The key premise is the 'richness' of the problem space, i.e., there is a fitness landscape on which adding more computing power will yield improvements (large or small) relative to the current best solution. Tic-tac-toe is not a rich landscape because it is fully explorable (unless we are considering the real-world problem "tic-tac-toe against a human player" who might be subornable, distractable, etc.) A computationally intractable problem whose fitness landscape looks like a computationally inaccessible peak surrounded by a perfectly flat valley is also not 'rich' in this sense, and an advanced agent might not be able to achieve a relevantly better outcome than a human.

The 'cognitive uncontainability' term in the definition is meant to imply:

Particularly surprising solutions might be yielded if the superintelligence has acquired domain knowledge we lack. In this case the agent's strategy search might go outside causal events we know how to model, and the solution might be one that we wouldn't have recognized in advance as a solution. This is Strong cognitive uncontainability.

In intuitive terms, this is meant to reflect, e.g., "What would have happened if the 10th century had tried to use their understanding of the world and their own thinking abilities to upper-bound the technological capabilities of the 20th century?"

Other properties

(Work in progress) [todo: fill out]

[todo: write out a set of final dangerous abilities use/cases and then link up the cognitive abilities with which potentially dangerous scenarios they create.]


Paul Christiano

It's worth pointing out that in our discussions of AI safety, the author (I assume Eliezer, hereafter "you") often describe the problems as being hard precisely for agents that are not (yet) epistemically efficient, especially concerning predictions about human behavior. Indeed, in this comment it seems like you imply that a lack of epistemic efficiency is the primary justification for studying vingean reflection.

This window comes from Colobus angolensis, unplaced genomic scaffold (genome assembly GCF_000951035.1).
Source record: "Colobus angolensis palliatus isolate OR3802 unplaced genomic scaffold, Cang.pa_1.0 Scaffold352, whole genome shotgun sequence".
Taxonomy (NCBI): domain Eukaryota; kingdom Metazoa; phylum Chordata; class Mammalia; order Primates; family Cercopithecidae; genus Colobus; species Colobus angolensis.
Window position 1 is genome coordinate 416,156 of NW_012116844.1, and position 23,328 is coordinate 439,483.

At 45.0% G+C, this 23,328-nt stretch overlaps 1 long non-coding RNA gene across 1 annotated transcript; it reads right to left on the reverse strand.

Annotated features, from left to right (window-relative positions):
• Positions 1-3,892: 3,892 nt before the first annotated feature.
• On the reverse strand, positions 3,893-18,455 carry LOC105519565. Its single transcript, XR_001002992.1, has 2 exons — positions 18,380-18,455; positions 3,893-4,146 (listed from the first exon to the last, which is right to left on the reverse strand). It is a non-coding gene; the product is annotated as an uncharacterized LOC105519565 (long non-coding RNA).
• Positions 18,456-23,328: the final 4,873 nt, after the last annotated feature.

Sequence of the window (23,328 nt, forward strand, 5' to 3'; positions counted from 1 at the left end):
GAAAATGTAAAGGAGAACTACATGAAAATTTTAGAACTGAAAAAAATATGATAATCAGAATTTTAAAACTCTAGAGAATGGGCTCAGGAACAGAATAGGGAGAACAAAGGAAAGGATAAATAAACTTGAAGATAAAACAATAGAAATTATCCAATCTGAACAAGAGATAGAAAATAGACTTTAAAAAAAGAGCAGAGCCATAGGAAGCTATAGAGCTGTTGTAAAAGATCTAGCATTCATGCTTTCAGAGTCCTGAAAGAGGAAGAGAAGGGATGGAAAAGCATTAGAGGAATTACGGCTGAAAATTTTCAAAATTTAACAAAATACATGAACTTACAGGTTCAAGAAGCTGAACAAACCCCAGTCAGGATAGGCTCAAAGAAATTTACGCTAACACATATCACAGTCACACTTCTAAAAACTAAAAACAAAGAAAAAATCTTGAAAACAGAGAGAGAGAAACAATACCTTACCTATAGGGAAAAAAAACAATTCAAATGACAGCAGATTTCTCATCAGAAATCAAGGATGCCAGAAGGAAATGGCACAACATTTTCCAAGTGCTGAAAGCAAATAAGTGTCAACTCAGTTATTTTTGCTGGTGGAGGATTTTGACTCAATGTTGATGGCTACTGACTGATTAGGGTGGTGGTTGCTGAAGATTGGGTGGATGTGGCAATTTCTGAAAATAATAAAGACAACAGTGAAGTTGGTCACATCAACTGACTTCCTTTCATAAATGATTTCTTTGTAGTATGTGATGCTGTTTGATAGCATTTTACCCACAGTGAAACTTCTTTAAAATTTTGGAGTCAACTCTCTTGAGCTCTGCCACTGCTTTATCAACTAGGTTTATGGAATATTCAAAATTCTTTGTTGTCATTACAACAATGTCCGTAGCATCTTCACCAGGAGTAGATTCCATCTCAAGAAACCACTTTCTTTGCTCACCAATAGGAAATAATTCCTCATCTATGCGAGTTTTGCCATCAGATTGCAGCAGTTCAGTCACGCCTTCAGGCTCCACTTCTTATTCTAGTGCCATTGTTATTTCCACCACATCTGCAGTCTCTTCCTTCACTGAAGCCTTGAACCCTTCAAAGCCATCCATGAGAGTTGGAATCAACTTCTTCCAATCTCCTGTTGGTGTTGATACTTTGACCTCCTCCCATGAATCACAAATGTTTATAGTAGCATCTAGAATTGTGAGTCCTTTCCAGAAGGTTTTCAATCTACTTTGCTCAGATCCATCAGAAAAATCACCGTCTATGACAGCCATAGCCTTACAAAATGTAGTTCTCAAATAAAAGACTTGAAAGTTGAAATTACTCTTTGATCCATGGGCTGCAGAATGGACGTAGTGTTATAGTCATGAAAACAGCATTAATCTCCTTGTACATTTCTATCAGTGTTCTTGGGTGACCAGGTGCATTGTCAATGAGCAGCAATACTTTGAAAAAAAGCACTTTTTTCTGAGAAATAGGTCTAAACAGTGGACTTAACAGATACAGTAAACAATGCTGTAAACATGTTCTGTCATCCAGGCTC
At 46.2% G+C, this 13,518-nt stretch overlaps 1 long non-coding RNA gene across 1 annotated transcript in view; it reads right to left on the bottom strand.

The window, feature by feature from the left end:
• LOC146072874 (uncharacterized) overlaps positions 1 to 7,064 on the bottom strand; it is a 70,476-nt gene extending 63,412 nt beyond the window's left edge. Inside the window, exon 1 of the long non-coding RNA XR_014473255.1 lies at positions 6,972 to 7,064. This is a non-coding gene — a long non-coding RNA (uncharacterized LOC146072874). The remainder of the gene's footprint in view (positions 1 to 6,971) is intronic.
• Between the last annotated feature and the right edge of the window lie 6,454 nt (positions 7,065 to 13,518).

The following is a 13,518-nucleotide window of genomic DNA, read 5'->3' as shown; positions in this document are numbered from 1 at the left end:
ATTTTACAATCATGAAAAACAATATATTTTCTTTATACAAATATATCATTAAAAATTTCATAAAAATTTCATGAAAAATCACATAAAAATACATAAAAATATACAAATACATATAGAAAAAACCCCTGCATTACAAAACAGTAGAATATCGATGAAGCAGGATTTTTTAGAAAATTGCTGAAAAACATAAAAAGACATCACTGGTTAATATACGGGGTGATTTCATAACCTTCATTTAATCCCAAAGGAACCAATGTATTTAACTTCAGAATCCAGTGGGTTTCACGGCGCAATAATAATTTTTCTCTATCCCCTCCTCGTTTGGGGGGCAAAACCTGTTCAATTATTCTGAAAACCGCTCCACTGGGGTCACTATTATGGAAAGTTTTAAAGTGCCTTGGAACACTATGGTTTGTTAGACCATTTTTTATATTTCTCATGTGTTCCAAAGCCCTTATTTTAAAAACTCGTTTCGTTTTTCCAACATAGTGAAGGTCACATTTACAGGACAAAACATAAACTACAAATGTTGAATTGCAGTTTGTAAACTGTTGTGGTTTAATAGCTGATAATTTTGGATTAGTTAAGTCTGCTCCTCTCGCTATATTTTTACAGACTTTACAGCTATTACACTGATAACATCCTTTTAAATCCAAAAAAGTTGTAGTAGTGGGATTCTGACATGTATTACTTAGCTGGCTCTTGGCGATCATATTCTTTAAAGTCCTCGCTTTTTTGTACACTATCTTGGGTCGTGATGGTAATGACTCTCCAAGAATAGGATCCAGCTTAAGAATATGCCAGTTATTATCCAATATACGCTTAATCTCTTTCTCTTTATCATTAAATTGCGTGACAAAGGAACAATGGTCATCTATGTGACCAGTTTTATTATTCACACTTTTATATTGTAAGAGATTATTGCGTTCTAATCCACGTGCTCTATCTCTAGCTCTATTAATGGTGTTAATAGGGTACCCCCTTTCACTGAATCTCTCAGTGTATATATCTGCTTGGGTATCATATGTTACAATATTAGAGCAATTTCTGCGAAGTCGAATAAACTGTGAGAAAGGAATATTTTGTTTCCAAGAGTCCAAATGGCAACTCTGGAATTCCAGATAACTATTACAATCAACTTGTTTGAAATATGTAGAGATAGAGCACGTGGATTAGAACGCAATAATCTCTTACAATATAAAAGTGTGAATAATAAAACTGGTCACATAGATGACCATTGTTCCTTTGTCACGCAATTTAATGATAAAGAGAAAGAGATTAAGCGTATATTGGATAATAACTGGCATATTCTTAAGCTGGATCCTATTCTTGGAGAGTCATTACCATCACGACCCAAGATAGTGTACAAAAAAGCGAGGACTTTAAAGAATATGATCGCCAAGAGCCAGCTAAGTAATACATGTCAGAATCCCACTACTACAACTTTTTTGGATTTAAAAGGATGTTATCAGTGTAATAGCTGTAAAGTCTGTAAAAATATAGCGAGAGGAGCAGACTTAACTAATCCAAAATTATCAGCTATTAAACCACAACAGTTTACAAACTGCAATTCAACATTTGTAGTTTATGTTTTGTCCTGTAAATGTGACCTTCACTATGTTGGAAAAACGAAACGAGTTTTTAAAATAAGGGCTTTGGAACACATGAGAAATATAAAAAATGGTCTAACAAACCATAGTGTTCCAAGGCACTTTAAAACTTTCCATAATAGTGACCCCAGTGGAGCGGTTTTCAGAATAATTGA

Given that you think coping with epistemic inefficiency is an important part of the safety problem, this line:

But epistemic efficiency isn't a necessary property for advanced safety to be relevant - we can conceive scenarios where an AI is not epistemically efficient, and yet we still need to deploy parts of value alignment theory. We can imagine, e.g., a Limited Genie that is extremely good with technological designs, smart enough to invent its own nanotechnology, but has been forbidden to model human minds in deep detail (e.g. to avert programmer manipulation)

Seems misleading.

In general, you seem to equivocate between a model where we can/should focus on extremely powerful agents, and a model where most of the key difficulties are at intermediate levels of power where our AI systems are better than humans at some tasks and worse at others. (You often seem to have quite specific views about which tasks are likely to be easy or hard; I don't really buy most of these particular views, but I do think that we should try to design controls systems that work robustly across a wide range of capability states.)

Kenzi Amodei

Does it have to be (1) and (2)? My impression is that either one should be sufficient to count - I guess unless they turn out to be isomorphic, but naively I'd expect there to be edge cases with just one or the other.

Gosh this is just like reading the sequences, in the sense that I'm quite confused about what order to read things in. Currently defaulting to reading in the order on the VA list page

My guess why not to use a mathy definition at this point: because we don't want to undershoot when these protocols should be in effect. If that were the only concern though presumably we could just list several sufficient conditions and note that it isn't an exhaustive list. I don't see that, so maybe I'm missing something.

Are stock prices predictably under/over estimates on longer time horizons? I don't think I knew that.

I guess all the brackets are future-hyperlinks?

So an advanced agent doesn't need to be very "smart" necessarily; advanced just means "can impact the world a lot"

I'm guessing instrumental efficiency means that we can't predict it making choices less-smart-than-us in a systematic way? Or something like that

Oh good, cognitive uncontainability was one of the ones I could least guess what it meant from the list [ hmm, also cross-domain consequentialism].

I don't remember what Vingean unpredictability is. [ hmm, it seems to be hard to google. I know I've listened to people talk about Vingean reflection, but I didn't really understand it enough for it to stick]. Ok, googling Vingean reflection gets me "ensuring that the initial agent's reasoning about its future versions is reliable, even if these future versions are far more intelligent than the current reasoner" from a MIRI abstract. (more generally, reasoning about agents that are more intelligent than you). So Vingean unpredictability would be that you can't perfectly predict the actions of an agent that's more intelligent than you?